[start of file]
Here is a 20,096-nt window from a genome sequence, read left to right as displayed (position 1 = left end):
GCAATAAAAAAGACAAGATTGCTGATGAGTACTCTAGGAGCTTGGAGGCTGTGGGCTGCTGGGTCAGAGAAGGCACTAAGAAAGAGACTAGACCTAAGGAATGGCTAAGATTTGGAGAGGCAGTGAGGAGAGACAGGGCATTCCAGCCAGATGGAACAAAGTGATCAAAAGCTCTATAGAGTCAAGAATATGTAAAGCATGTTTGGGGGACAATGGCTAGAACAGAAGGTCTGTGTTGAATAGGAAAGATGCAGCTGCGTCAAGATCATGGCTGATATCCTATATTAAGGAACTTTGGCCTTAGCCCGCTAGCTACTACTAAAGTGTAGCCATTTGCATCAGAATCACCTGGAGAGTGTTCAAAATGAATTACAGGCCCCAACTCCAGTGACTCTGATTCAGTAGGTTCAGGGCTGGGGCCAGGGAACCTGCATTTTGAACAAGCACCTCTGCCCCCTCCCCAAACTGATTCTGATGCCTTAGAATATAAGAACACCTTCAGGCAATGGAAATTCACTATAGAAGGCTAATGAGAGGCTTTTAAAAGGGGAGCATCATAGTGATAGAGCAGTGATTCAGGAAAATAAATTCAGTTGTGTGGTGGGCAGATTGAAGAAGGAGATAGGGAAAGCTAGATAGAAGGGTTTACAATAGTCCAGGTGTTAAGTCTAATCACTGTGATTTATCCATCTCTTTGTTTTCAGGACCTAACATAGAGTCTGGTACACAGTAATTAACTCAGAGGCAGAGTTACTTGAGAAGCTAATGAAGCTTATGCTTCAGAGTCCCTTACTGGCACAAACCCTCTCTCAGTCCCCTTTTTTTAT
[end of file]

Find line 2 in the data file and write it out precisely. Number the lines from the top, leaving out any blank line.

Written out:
GCAATAAAAAAGACAAGATTGCTGATGAGTACTCTAGGAGCTTGGAGGCTGTGGGCTGCTGGGTCAGAGAAGGCACTAAGAAAGAGACTAGACCTAAGGAATGGCTAAGATTTGGAGAGGCAGTGAGGAGAGACAGGGCATTCCAGCCAGATGGAACAAAGTGATCAAAAGCTCTATAGAGTCAAGAATATGTAAAGCATGTTTGGGGGACAATGGCTAGAACAGAAGGTCTGTGTTGAATAGGAAAGATGCAGCTGCGTCAAGATCATGGCTGATATCCTATATTAAGGAACTTTGGCCTTAGCCCGCTAGCTACTACTAAAGTGTAGCCATTTGCATCAGAATCACCTGGAGAGTGTTCAAAATGAATTACAGGCCCCAACTCCAGTGACTCTGATTCAGTAGGTTCAGGGCTGGGGCCAGGGAACCTGCATTTTGAACAAGCACCTCTGCCCCCTCCCCAAACTGATTCTGATGCCTTAGAATATAAGAACACCTTCAGGCAATGGAAATTCACTATAGAAGGCTAATGAGAGGCTTTTAAAAGGGGAGCATCATAGTGATAGAGCAGTGATTCAGGAAAATAAATTCAGTTGTGTGGTGGGCAGATTGAAGAAGGAGATAGGGAAAGCTAGATAGAAGGGTTTACAATAGTCCAGGTGTTAAGTCTAATCACTGTGATTTATCCATCTCTTTGTTTTCAGGACCTAACATAGAGTCTGGTACACAGTAATTAACTCAGAGGCAGAGTTACTTGAGAAGCTAATGAAGCTTATGCTTCAGAGTCCCTTACTGGCACAAACCCTCTCTCAGTCCCCTTTTTTTAT